Thursday, June 6, 2013

Some Customizations to W3m-Mode

For many tasks, I find that it is easier to use a text mode browser in Emacs than it is to use an external browser. This is clearly the case when you would like to copy some text from a web page into an Emacs buffer, like when you are grabbing code examples from a manual or tutorial. One of the main uses I have of this is to quickly browse the Common Lisp Hyperspec. I have found that W3m and W3m-Mode is quite good for these tasks. W3m is a text mode browser that exists independently from Emacs. W3m-Mode is a mode that connects to W3m, sends requests from Emacs to the external process, and receives the output and displays it in an Emacs buffer. Edit: If you want to set Emacs up to use this browser, or any browser, customize the browse-url-browser-function variable.

Of course W3m won't work with a lot of "modern" websites, anything that uses Flash (of course), or anything that utilizes Javascript extensively. Even with all of those barriers, it works surprisingly well because much of the information that is out there on the Internet (and most of the information that I consume using this browser) is actually just text. Further, thanks to HTML5 and the return of the separation of content (HTML) and design (CSS) many websites can be rendered usefully in text.

However, as much as I have learned to like W3m-Mode, there are some annoying aspects of the mode that are the default. Namely, I would like to be able to move through the buffer with the standard directional keys, as well as switch tabs in the way that most other browsers do via "C-<tab>", and move forward and backward in history via "M-<right>" and "M-<left>", respectively. With a little help from the Emacs folks on /r/emacs, here are some bindings that will set this up for you.

;; W3m for browsing
(defun w3m-mode-options ()
  (local-set-key (kbd "<left>") 'backward-char)
  (local-set-key (kbd "<right>") 'forward-char)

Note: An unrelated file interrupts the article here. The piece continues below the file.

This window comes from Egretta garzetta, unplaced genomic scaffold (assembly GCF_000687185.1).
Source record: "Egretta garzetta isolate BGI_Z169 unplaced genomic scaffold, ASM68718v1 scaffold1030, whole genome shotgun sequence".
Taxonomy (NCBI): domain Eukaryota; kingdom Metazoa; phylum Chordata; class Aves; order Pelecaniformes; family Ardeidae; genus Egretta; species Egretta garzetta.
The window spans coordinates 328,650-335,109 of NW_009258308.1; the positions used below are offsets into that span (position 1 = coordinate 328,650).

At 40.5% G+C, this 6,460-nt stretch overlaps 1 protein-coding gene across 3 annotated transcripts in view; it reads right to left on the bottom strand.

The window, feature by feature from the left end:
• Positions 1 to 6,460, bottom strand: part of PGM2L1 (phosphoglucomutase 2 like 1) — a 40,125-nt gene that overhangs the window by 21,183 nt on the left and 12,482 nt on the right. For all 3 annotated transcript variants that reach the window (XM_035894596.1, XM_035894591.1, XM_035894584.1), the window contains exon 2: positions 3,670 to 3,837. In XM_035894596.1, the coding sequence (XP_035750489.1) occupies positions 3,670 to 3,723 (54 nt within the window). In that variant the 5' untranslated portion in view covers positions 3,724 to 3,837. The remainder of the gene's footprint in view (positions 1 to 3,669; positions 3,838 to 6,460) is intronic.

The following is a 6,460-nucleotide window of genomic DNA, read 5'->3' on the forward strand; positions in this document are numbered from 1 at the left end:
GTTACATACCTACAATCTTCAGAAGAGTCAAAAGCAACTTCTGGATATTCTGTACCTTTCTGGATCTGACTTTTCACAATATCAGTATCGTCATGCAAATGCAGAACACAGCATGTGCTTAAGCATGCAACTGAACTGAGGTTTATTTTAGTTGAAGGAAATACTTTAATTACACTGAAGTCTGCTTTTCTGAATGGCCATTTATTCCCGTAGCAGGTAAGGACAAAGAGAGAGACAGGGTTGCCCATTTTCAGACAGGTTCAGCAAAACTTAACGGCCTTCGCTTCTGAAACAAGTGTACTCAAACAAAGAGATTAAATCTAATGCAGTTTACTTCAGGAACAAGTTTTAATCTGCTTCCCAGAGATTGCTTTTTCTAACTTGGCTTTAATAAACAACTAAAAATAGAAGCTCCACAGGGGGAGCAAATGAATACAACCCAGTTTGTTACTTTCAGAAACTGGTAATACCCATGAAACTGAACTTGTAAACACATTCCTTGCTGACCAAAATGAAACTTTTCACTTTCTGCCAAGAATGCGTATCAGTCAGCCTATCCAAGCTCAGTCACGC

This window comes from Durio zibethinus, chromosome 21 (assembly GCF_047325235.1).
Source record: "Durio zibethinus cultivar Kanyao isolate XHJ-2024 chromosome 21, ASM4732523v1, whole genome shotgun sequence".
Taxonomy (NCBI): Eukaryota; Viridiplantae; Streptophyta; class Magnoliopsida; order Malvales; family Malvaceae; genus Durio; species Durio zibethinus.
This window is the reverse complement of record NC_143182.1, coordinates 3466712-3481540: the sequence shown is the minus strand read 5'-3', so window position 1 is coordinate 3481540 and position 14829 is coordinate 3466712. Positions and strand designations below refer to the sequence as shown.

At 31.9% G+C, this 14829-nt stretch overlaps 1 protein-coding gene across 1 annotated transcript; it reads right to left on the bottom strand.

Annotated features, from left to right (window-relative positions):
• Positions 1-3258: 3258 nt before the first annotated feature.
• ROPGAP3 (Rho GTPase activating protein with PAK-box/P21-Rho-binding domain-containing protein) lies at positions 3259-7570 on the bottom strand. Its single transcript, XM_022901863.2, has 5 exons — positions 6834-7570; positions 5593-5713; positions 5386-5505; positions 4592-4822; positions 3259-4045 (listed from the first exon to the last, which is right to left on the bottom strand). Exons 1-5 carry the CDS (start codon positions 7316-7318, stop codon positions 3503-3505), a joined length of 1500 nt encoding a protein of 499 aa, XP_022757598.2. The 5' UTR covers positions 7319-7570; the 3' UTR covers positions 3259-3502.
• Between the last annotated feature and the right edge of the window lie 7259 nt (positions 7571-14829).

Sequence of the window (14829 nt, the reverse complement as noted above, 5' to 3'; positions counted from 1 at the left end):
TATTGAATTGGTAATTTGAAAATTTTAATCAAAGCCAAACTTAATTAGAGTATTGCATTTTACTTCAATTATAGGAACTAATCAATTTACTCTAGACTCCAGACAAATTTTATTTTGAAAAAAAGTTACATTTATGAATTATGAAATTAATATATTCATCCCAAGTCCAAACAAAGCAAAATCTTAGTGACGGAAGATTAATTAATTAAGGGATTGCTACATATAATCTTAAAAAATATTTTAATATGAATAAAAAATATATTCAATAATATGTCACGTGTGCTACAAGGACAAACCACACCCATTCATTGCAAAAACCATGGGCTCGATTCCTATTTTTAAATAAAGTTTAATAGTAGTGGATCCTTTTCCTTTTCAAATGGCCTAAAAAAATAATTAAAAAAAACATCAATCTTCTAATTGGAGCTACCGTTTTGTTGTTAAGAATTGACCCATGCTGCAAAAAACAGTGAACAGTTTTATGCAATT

(local-set-key (kbd "<up>") 'previous-line)
  (local-set-key (kbd "<down>") 'next-line)
  (local-set-key (kbd "M-<left>") 'w3m-view-previous-page)
  (local-set-key (kbd "M-<right>") 'w3m-view-next-page)
  (local-set-key (kbd "C-<tab>") 'w3m-next-buffer)
  (local-set-key (kbd "q") 'bury-buffer))
(add-hook 'w3m-mode-hook 'w3m-mode-options)

That last local-set-key is to rebind the "q" key. By default, "q" tells W3m-Mode to kill all W3m sessions and close the window. This isn't the right thing to do for a couple of reasons. First, if I want to kill all W3m sessions, I will do so by killing the buffer (which will kill the sessions). I don't need a separate key for that. Second, closing windows without the user expressly asking for a window to be closed is not good Emacs interface style. The correct thing to do is to go away (whatever that means) and leave the window to be filled with another buffer. The only exception to the rule is popup windows, windows that are meant to be extremely short lived (less than a minute) and which created the window in which the reside. W3m is most definitely not a popup window. Looking at this, I felt that the best solution is to map "q" to bury-buffer and leave it at that.

There are a few other bindings that are different from the standard key bindings that a browser uses, including making a new tab and kill that tab. These exist and are reasonable (they fit in with the standard Emacs user interface), just check the help for W3m-Mode via "C-h m".

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